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Aveda Firming Face Creme: experiential pleasure and great marketing over function

Is a Solution for:
Sagging Skin, Dry Skin, Oily Skin
May 26, 2009 Reviewed by admin 1 Comment
This cream is part of the Green Science line, in fact it is part of a “4-step system” says Aveda, but I am yet to find someone with dedication and the funds to use them all at the same time.

I just read Marta’s very scientific review of Aveda’s Firming Face Creme and there is nothing I could usefully add about the ingredients. There is little doubt about their quality (and originality) although, as always, we know neither relative quantities nor the process of getting there. However, testing this cream allows me to raise two points I have had on my mind for a while.

The AVEDA website has an amazing selection of about 80 reviews of that cream. This is amazing because the collection started only 10 months ago, an apparent groundswell of women rising up for their Aveda cream. This is also amazing as 97% are positive, indeed  only  3 reviews gives it less than 4 stars out of 5… So, for me, there are only two possibilities: the cream is the best product ever or Aveda’s marketing department is insultingly believing that posting only positive reviews is somehow a convincing trick.

First, and in line with Marta’s assessment, I would agree that the cream is rather good product; to be more precise, it is a real pleasure to use. Most reviews concur on the thick but not fat texture and on the mild, pleasant scent (what a reviewer called “a wonderful mini aromatherapy moment”). Applying the cream is almost luscious, absorption is very fast and the skin is left nicely dry, not greasy, heavy or shiny. This is such a change from many cheap moisturizers. Furthermore it leaves the face noticeably soft.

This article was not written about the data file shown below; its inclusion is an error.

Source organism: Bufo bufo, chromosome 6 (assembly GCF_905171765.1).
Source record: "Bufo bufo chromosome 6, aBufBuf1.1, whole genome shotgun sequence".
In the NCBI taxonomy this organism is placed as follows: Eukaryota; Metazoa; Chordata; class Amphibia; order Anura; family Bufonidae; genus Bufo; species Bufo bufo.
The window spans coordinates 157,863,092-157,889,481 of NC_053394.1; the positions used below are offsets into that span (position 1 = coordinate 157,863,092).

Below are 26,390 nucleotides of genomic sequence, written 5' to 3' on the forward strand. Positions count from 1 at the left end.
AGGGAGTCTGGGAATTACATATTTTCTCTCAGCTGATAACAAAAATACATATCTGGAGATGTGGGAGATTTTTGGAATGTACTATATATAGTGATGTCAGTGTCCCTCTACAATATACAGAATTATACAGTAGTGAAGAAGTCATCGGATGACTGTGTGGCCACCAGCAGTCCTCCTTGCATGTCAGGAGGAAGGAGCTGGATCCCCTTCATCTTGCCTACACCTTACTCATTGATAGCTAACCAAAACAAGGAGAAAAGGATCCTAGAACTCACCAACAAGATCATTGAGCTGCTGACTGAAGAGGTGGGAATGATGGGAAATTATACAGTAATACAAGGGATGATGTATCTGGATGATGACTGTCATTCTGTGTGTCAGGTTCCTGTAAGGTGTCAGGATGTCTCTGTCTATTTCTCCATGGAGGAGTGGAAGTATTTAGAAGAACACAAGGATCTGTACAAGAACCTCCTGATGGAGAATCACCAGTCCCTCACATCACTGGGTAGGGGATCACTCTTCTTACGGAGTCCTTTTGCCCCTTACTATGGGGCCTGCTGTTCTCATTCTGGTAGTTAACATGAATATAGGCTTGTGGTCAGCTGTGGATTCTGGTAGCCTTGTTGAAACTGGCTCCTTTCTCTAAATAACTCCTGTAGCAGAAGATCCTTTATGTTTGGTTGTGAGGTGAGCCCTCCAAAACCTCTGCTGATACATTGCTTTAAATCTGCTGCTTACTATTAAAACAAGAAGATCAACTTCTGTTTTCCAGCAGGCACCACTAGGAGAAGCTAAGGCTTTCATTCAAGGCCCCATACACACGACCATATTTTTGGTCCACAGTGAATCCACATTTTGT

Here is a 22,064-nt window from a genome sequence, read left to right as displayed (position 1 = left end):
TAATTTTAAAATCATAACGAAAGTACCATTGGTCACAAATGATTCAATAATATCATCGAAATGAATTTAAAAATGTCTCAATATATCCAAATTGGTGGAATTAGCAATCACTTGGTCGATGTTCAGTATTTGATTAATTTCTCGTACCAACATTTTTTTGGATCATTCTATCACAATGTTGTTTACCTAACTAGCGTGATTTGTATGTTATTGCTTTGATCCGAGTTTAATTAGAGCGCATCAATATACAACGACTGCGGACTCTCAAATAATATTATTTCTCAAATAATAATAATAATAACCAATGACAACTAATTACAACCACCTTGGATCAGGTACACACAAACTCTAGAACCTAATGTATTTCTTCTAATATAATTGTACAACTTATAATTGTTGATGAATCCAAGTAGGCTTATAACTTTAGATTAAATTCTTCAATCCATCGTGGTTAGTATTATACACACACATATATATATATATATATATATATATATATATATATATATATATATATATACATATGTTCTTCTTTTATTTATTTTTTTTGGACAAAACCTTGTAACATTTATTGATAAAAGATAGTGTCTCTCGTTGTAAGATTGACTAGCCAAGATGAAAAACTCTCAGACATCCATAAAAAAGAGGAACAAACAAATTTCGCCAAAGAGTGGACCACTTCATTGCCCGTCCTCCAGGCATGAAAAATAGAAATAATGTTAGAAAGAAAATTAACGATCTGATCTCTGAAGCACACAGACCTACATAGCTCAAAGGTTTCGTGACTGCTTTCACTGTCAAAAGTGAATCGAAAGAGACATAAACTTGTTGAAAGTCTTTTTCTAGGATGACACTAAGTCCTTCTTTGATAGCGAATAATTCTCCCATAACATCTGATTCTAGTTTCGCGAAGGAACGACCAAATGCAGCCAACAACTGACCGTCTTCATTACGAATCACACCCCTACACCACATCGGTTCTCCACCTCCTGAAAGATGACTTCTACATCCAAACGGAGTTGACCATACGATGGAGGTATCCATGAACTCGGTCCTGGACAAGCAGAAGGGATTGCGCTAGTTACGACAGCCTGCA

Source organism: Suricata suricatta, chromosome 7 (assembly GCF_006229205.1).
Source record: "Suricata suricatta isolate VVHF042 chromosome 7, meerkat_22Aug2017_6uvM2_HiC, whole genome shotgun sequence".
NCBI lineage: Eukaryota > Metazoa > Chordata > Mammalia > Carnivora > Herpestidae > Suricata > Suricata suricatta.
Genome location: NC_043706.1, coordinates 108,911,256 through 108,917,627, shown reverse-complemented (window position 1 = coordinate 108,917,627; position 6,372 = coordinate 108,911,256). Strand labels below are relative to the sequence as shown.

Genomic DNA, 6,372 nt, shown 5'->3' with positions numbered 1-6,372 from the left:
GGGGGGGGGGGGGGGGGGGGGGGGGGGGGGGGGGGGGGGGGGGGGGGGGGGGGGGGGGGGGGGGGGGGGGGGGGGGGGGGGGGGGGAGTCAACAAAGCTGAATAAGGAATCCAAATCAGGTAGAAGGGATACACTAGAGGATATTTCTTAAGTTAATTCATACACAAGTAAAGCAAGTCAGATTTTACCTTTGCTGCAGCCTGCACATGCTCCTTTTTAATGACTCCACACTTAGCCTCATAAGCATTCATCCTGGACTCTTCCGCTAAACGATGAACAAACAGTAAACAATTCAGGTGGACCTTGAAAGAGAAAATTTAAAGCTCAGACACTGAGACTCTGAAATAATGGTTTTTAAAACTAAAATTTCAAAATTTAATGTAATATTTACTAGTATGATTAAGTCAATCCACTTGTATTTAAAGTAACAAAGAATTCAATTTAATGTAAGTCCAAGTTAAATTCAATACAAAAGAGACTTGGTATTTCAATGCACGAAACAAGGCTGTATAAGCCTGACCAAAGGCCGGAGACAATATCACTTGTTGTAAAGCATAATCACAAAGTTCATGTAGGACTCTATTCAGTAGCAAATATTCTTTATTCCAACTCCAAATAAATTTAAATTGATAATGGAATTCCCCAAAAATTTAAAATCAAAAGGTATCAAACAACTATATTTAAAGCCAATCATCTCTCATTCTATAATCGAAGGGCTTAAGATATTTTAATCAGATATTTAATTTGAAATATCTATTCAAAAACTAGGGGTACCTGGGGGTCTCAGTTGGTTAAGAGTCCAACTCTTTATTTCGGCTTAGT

The effectiveness of the moisturizing is not lasting though… after only a few minutes, one feels the need to go back and “top it up”: and thus, again and again, many times over the morning, especially when I tried this cream as a potential aftershave moisturizer. As to whether the cream actually firms up the face and neck, the truth is truly in the eyes of the beholder: if one likes the feel of the cream, one will try to be convinced on its effectiveness. Any rational observer would be hard pressed to notice much besides the nice, but short lived, matting impact. To quote another reviewer: “I applied this product along with its trusty serum sidekick for a period of about 3 weeks and have yet to notice any radical or even significant improvement”.

Which leads me to the first point I wanted to offer for your analysis: buying a product from a large, high-end, established brand with a clear market positioning generally delivers a minimum threshold of quality. I will call this the “big player’s glass-floor”: the product will never be much worse than your lowest expectations. For instance, if Aveda says it is green and good, then, indeed, its products tend to be greenish and provide the feeling of goodness. Whether, they work or not is almost besides the point. In my continuing reviews, I will test whether this law of the business of cosmetics holds true.